• Mike

We went to Gitchie Manitou State Preserve. And we shot film!




We needed some photos for a news story and decided to make our trek to Gitchie Manitou a chance to do photography since we had to go there anyway for work. Wanting a challenge I suggested that both myself and my girlfriend Caitlyn French, use a couple of SLR cameras and only shoot our necessary photojournalist photos with a digital camera.

Gitchie Manitou State Preserve is right on the edge of Iowa and sits on the Iowa side of the Big Sioux river. The site is nestled between cornfields and the river. The Big Sioux is the boundary between Iowa and South Dakota. Gitchie Manitou gets its name from the Indian words for “great spirit, or “powerful nature.” It also is one of the few places where one can see exposed outcroppings of the rare Sioux Quartzite rock. This rock can be very beautiful because it takes on pink hues.


The park is made famous for the 1973 Gitchie Manitou murders, a case that reads like the aftermath of a badly written horror flik. Three brothers murdered four teenagers in order to steal their weed, and then took a 13 year old girl, Sandra Cheskey back to their farm and raped her. You can read about it here. Wikipedia. Sandra Cheskey is releasing a book about the murders and that was our reason for going to the park, we needed photos of the park and to get a chance to get a feel for the place.

When we got to the park there wasn’t much in the way of people, we saw two people with several dogs running loose walking back to their pickup, and that was it. We got our cameras out of the car and loaded them with film and set off. Caitlyn used my Canon Rebel X and I used an old Ricoh XR-10 with a 50mm lens. I have some other Pentax K lenses that would work with it but wanted to have a challenge. We loaded both cameras with a roll of Holga 400 B&W film. This film is very cheap on Amazon and wasn’t going to be hard to use. The weather was very overcast and foggy, and the fast film did a good job for us.


We first trekked down into the river bottom and shot several pictures there. I found some interesting trash among the leaves. My Ricoh is fully manual and I had to guess as best I could at my exposure and hope for the best because light meters are for noobs. (and people better than me) The Holga film does very well to create great contrast even in the overcast setting sun.



The river bottom was extremely muddy so we didn't try to do much exploring there. Instead we went back to the main trail which is actually a road, and headed along it as it worked its way closer to the river. Along the way we found a wonderful bird's nest. The photos of which I think are very nice.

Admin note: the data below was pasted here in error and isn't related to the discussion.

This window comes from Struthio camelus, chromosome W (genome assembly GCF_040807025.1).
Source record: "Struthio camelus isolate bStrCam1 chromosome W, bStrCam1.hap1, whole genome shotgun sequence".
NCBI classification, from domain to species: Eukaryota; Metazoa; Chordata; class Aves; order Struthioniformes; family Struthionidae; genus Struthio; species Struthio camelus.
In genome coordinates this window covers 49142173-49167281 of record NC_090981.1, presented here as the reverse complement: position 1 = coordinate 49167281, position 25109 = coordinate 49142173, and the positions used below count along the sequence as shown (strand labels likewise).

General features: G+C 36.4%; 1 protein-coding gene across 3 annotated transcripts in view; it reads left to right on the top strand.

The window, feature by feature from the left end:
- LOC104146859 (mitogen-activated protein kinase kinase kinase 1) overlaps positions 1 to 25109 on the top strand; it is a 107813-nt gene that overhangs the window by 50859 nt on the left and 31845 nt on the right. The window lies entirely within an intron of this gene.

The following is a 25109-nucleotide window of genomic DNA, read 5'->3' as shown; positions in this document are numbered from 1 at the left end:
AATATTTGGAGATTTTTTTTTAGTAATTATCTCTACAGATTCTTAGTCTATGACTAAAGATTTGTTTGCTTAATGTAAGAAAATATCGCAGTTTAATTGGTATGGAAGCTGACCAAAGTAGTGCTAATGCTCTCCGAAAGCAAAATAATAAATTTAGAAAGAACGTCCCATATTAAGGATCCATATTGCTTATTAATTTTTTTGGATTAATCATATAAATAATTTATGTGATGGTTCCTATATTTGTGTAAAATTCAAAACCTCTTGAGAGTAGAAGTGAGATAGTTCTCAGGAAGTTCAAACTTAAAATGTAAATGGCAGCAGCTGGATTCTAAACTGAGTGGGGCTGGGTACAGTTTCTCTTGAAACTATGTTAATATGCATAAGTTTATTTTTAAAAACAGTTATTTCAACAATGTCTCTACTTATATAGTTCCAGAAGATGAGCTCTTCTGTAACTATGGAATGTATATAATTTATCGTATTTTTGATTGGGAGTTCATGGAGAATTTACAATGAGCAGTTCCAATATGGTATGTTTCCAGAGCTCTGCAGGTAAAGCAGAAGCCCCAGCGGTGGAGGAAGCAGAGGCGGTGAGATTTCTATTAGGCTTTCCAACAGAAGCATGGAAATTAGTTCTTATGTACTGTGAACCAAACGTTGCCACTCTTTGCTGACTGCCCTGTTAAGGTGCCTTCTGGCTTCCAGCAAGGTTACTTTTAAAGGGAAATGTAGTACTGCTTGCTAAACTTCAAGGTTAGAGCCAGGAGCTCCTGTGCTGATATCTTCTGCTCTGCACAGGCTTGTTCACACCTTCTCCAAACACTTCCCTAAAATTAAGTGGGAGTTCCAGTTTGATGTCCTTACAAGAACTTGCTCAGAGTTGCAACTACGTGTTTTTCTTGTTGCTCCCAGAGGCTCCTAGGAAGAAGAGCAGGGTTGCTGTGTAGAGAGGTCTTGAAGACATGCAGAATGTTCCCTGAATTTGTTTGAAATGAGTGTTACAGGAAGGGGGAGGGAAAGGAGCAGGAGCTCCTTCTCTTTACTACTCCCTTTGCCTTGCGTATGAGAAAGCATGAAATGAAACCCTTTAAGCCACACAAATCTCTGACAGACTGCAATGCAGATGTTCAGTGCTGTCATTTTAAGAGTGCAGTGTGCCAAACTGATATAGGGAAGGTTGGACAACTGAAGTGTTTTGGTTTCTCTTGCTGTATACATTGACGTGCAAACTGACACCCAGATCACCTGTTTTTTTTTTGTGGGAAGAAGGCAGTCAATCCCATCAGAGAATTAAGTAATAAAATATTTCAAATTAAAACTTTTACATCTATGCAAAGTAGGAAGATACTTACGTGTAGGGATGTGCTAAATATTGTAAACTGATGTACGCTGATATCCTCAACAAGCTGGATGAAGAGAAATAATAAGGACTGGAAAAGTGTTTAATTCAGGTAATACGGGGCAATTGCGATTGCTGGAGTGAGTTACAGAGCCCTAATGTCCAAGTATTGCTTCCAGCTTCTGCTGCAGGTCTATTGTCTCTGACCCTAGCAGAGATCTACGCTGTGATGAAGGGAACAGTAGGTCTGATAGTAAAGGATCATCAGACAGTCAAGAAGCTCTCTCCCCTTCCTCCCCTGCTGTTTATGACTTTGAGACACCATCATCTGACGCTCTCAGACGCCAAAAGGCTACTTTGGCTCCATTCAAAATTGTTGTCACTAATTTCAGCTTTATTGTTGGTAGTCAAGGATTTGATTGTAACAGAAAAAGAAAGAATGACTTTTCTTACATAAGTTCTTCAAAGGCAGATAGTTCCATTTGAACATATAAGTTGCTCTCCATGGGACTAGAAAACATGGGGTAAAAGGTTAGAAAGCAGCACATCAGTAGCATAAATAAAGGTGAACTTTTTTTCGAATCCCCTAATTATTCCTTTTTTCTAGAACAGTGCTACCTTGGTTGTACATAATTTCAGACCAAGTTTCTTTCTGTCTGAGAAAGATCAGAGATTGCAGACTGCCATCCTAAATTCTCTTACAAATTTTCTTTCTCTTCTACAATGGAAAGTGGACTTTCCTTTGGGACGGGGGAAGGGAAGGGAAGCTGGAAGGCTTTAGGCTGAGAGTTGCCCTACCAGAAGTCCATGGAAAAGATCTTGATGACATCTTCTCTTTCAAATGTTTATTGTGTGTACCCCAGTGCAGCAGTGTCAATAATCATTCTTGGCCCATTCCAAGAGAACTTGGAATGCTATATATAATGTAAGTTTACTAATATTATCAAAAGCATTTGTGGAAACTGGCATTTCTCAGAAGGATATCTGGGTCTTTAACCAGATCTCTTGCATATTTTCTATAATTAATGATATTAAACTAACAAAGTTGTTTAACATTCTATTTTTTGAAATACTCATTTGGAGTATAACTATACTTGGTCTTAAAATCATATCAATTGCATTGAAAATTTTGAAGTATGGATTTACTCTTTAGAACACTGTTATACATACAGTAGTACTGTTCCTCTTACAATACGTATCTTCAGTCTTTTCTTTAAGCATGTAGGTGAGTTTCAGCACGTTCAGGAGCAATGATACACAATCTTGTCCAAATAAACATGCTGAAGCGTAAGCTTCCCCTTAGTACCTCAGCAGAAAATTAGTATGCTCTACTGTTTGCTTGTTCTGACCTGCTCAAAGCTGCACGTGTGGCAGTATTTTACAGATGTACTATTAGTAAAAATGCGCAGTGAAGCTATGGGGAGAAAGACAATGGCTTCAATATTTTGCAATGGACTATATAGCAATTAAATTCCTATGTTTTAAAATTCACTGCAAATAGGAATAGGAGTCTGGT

MMM! Film Bokeh!


Cait's shot. Wonderful exposure from that old Rebel.

In the park is a building, possibly an old grainery, that has been spraypainted by vandals who have come after the first book about the murders was published. The quartzite remains have been vandalized at an extreme level. There was a stench of spraypaint there. The entire surface of the walls was covered with spraypaint. The patchy snow, drab sky, and ruins all combined in a place where there was a murder to create a surreal and chilling feeling.





We eventually got as close to the site of the murders as we could find when comparing reference images to the location. The area had a creepy vibe, there were no birds chirping and the air was very still. It was dusk and was getting dark fast when we photographed the murder site. After snapping our photos for work we headed back out of the park directly to our car.


The park is actually really nice, and I'm sure if you forget about the murders, or at least aren't bothered by the fact that someone was murdered many years ago, this park would be a very nice place to spend time with nature. There are indian burial mounds here as well, but the park has a peaceful atmosphere to it. This was an exciting place to visit and I'm sure we will be back in the spring. I highly recommend you visit this place if you are ever in the Sioux Falls area and want to get into nature.


The cameras performed very well. Developing was over fast and I soon had dry negatives to scan in. My exposures were not as good as Caitlyn and her Rebel with metering could do with ease. No matter how hard I tried the fact of the matter is that Canon made a very good camera line, and 20 years of progress shows starkly how good we have it. The Ricoh has it's place but if my life depended on it I wouldn't use it.





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